A – Stewart Butterfield
Yes, so I’ve kind of divided the work into two halves there and one is just you know more or less purely commercial. Its helping me help each other out. Those are obviously important. I don’t have a lot to announce right now or numbers to share, but we are seeing – we’re doing more and more experiments around distribution and offers and things like that and I think that we will continue to make progress there.
On the other side I think it’s really – I just spoke about what we need to do to bridge more usage from kind of normal people to this world of integrations, because the normal people are using hundreds of different software tools of their company and they are spending many and more minutes using software every day and the company is just spending more and more dollars on their use of software over time. So you know I think the best thing we can – and I think us software vendors can all do for each other and for our customers, is to increase the degree of inter-operability and I think when you look at the Atlassian toolset, obviously a huge overlap with Slack.
We talk about Slack as a lightweight fabric for systems integration in the broad sense, but you know companies like Atlassian can look at Slack as a lightweight fabric for integration of their own product suites for their customers, and that’s something that’s really attractive.
I use this example a lot, but it is still my favorite. I paste a link to a Google doc into a channel in Slack, and it’ll say ‘Hey! 7 of the 13 people in the shared folder have access to the doc. Would you like to give it to them?’ and I can just press the button at all of it is automatically taken care of. And the only way you could do that is if the users are mapped across their systems and you understand who’s who and you can control all the access controls. That’s a level of convenience that I think we all can collaborate to bring to customers, to remove friction, to get more value out of software, and that’s really the thing at the heart of that relationship with Atlassian.
When I talk to Mike Cannon-Brookes, that is the number one thing that we talk about. How can we make that easier? How can we make it simpler? How can we streamline it? So it’s not just Atlassian of course, but a lot of up take and a lot of interest among the independent software vendors that we talk to more or less every week and expect more progress there.
Well, thanks for the color. Allen, so 80% growth in RPO is a big delta versus the 34% growth in deferred revenue. Can you remind us why there’s such a big delta and kind of when we should expect that to converge a little bit more? And then thanks for the color on billing, directional thoughts on billings in Q3. Are you at a point where you could share directional thoughts and Q4 [inaudible].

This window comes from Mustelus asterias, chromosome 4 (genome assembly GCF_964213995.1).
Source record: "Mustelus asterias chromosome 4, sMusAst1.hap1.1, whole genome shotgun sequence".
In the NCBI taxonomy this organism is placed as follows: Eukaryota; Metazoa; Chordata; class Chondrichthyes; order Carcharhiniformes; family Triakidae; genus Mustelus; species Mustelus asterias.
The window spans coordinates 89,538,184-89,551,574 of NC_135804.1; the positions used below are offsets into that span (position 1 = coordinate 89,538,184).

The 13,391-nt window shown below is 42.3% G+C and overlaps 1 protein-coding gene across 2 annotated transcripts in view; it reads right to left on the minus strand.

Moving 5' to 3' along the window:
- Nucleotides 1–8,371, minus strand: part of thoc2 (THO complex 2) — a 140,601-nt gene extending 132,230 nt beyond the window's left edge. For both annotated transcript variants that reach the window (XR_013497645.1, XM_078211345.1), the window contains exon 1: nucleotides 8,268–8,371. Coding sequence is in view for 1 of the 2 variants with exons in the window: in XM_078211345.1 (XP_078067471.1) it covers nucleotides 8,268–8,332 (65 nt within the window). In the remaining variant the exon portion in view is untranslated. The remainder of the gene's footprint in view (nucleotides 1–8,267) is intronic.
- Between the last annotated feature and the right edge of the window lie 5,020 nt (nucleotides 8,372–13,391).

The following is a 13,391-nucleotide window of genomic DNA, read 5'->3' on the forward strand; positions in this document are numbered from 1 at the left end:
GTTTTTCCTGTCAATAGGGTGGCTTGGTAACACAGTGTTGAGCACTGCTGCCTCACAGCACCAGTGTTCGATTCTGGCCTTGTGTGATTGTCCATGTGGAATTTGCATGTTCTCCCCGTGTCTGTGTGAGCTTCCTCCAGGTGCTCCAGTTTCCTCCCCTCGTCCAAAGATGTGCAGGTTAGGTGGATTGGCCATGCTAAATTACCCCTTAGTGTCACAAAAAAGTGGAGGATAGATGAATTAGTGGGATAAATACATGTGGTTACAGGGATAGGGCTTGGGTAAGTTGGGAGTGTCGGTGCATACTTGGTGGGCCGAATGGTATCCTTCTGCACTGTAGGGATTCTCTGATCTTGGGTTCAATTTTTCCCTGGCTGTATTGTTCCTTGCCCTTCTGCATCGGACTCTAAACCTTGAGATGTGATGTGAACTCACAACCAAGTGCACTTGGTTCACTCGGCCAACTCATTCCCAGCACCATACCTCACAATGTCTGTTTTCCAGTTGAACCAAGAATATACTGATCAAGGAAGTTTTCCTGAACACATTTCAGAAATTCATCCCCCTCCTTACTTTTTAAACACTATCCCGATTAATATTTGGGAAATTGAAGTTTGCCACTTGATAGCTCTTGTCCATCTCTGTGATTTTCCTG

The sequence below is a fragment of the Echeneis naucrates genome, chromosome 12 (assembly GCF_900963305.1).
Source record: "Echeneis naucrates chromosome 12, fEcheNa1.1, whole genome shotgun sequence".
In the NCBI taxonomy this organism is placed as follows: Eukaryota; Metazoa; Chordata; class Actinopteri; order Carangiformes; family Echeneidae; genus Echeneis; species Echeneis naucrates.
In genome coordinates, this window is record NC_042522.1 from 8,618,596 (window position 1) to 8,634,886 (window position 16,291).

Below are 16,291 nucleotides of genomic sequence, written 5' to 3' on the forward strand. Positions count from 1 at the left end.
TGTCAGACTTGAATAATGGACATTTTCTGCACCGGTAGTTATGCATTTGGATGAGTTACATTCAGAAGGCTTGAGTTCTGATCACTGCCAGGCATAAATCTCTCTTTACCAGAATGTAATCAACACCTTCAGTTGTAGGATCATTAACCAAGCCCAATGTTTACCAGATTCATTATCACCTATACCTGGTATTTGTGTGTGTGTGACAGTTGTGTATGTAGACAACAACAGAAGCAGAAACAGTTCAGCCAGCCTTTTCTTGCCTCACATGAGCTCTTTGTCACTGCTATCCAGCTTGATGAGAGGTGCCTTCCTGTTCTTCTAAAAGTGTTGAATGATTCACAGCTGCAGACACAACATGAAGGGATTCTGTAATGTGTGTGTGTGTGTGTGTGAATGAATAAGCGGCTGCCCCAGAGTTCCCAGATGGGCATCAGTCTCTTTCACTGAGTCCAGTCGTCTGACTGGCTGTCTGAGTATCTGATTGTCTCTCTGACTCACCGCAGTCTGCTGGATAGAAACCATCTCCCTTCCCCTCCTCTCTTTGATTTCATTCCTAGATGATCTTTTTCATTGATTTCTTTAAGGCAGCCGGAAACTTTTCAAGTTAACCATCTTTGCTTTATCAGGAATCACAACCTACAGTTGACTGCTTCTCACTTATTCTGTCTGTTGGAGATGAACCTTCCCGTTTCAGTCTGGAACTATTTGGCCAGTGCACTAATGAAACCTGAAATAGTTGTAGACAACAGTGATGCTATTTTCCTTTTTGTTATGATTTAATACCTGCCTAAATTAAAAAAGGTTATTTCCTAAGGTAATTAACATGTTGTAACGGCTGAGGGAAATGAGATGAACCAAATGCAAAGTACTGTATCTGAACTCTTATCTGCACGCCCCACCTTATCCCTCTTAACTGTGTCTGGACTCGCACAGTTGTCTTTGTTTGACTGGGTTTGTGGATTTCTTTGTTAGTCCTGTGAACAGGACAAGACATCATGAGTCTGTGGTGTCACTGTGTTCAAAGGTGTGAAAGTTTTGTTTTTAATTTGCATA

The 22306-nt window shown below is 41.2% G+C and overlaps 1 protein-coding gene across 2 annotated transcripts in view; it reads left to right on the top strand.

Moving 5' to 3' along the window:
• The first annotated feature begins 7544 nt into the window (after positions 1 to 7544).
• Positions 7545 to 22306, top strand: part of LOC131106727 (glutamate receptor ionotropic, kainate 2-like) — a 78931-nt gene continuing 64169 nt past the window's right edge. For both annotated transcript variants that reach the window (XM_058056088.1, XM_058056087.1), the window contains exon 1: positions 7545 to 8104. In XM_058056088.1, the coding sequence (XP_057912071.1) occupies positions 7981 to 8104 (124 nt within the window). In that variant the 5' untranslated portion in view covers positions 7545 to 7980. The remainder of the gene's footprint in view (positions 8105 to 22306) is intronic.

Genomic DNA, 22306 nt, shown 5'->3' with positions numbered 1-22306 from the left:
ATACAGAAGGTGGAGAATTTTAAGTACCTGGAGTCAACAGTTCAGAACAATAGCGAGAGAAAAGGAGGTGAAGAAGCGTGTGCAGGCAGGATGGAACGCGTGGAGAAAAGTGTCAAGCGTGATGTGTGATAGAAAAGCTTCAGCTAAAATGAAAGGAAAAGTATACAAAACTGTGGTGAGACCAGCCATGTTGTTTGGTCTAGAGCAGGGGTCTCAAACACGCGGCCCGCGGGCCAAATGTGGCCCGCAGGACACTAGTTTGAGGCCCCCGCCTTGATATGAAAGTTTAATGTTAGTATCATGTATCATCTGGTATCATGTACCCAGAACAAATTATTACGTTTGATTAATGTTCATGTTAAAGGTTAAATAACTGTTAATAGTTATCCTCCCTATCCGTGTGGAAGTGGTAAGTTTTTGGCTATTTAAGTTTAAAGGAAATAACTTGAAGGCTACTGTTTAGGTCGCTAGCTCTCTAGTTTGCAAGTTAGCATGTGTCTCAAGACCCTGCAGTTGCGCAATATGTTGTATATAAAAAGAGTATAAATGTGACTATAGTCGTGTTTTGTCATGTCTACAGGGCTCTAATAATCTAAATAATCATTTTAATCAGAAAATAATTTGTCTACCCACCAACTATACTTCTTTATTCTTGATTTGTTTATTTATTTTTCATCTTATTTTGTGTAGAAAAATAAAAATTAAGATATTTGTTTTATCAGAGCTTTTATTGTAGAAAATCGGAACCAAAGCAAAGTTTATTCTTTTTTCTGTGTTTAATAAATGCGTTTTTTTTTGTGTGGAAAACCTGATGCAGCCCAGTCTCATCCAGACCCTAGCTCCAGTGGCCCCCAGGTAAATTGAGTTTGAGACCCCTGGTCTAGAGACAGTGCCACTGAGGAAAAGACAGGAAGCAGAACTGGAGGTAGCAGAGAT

Yes, so on RPO Derek, you know as a reminder you know our RPO is only the value of our multiyear deals and so you saw you know that notably increase in Q1 with some larger deals that which we talked about. In Q2 we talked about some of those sales cycles lengthening and that to have an impact on fewer bigger deals being closed in the quarter. So that’s really the disconnect; it’s really just our definition of how we’re using RPO.
Overall on the billing side of things, I think you know Q2 is the right baseline to build off of here. I think you know the second half at the same time, so there’s a pretty limited visibility beyond this quarter, so I think that’s why you’re hearing us provide more color on Q3, but I think it’s too early to call Q4 at this point.
Okay, thank you.
Our next question comes from Will Power with Baird. Your line is open.
Okay, great, yeah thanks. You know I’ll try to fit in a couple of questions. I guess maybe Allen first, maybe just to come back to the seek out pressures you alluded to earlier and maybe I missed this, but are you able to quantify what percentage of the C-Cap pressure or some sort of quantification was tied to the hardest hit industries versus something broader based, and I guess you know stepping back, just remind us again, what gives you confidence that that doesn’t persist as you move to the second half of the year?
Yeah, well I think what we see is that those impacted industries are growing slower. I don’t have a more specific attribution of that for you right now; we can follow up on that. But specifically in what we’re seeing about going forward from here is, I think the takeaway is that Q2 saw this more pronounced impact. I think as we look at expectations going forward, that’s where we talk about Q2 as the baseline, because I think we’ve absorbed a lot of what we think will happen at least on a sequential basis here.
It’s not to say that they won’t continue to grow for – gross dollar going forward, but I think we’ve baked that into again calling Q2 the baseline. So you know based off of that I think those expectation have been built into how we’re looking at the remainder of the year. But broadly speaking, I think the trends are improving aside from those affected industries.
Okay, great. And then a Stewart, I guess one for you. As you look at you know Slack Connect, I mean impressive growth in the overall you know Slack Connect end points and it sounds like no overall traffic. I was wondering if you can just share with us you know, what you view as some of the more exciting use cases? What are you see out there, you know now that you’ve got a much broader expansion opportunity, you know what are the end points and you know what gets you most excited about what can be replicated there across your financial groups.